Storm brews over Wheatstone camp

A storm is brewing over the $US29 billion ($32.4 billion) Wheatstone LNG project after the Shire of Ashburton raised safety concerns with Chevron's use of a one-time BHP Billiton construction camp.

The dispute has been referred to the State Administrative Tribunal and leaves Chevron without access to the 380-bed Brolga camp near its Wheatstone construction site at Ashburton North, south-west of Onslow.

There are about 3000 workers onsite at Wheatstone and Chevron says not being able to use Brolga had not caused any operational issues. But the battle between the shire and Chevron is set to drag on at least until the end of the month, meaning the camp will have been unoccupied for five weeks.

Chevron bought the camp from BHP late last year for an undisclosed sum following completion of BHP's $US1.6 billion Macedon domestic gas project and renamed it Brolga.

At the time, both sides hailed using the site a smart solution because Macedon is just a few kilometres from Wheatstone's construction site.

The shire approved Chevron's application for the camp to be used for Wheatstone in November but made its decision subject to conditions, including an indemnity protecting the shire in the event of a Macedon-led incident at Brolga.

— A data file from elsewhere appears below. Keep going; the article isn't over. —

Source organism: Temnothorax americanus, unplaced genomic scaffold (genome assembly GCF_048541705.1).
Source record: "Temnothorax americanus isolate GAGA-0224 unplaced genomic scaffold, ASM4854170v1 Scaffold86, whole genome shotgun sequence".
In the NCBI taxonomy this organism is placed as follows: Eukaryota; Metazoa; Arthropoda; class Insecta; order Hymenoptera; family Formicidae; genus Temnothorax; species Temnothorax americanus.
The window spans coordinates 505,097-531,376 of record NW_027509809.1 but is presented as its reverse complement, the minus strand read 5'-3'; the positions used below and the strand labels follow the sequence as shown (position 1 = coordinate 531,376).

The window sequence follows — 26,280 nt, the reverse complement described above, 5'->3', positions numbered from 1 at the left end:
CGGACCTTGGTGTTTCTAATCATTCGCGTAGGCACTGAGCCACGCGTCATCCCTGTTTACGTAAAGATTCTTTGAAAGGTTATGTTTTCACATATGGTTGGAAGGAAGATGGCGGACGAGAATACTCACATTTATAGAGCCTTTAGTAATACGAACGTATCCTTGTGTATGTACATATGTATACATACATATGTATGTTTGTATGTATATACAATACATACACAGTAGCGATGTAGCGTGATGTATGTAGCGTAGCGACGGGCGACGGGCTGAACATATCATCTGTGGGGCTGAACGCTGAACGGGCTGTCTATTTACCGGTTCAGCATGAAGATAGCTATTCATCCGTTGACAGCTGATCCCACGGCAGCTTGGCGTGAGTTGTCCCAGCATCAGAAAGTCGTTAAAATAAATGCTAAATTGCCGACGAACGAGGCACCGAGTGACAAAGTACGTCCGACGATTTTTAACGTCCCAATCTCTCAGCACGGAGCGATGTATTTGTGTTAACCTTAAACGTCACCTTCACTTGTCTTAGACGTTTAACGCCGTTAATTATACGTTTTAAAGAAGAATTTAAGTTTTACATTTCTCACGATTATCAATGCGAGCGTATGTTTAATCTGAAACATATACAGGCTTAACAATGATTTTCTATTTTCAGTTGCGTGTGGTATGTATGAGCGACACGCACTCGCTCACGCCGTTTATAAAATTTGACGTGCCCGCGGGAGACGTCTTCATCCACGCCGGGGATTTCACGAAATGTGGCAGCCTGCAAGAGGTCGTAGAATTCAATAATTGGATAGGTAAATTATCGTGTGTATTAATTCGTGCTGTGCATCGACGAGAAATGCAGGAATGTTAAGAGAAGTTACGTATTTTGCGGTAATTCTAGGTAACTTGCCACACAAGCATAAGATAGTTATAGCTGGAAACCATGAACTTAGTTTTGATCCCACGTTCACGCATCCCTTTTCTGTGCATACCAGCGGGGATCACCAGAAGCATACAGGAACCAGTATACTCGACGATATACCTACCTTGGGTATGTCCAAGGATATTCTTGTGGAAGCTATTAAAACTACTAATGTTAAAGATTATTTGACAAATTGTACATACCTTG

Shire chief executive Neil Hartley yesterday said its main concern was Brolga's proximity to Macedon, a now-operational gas plant.

"The status of the plant has changed from that of construction to a live production plant," Mr Hartley said.

"We're worried about potential gas explosions or leakage."

But Chevron, which has commissioned an independent expert's report on safety issues surrounding Brolga, said "risk studies concluded the camp can be occupied while the Macedon plant is operational and this is supported by the Department of Mines and Petroleum".

"Chevron has applied to the SAT for review of certain conditions," a spokesman said.

"We will continue to work with the relevant parties to reach resolution on the matter."

The shire had asked Planning Minister John Day to intervene, but he declined.

The dispute is set down for a hearing at SAT on January 29.

The West Australian

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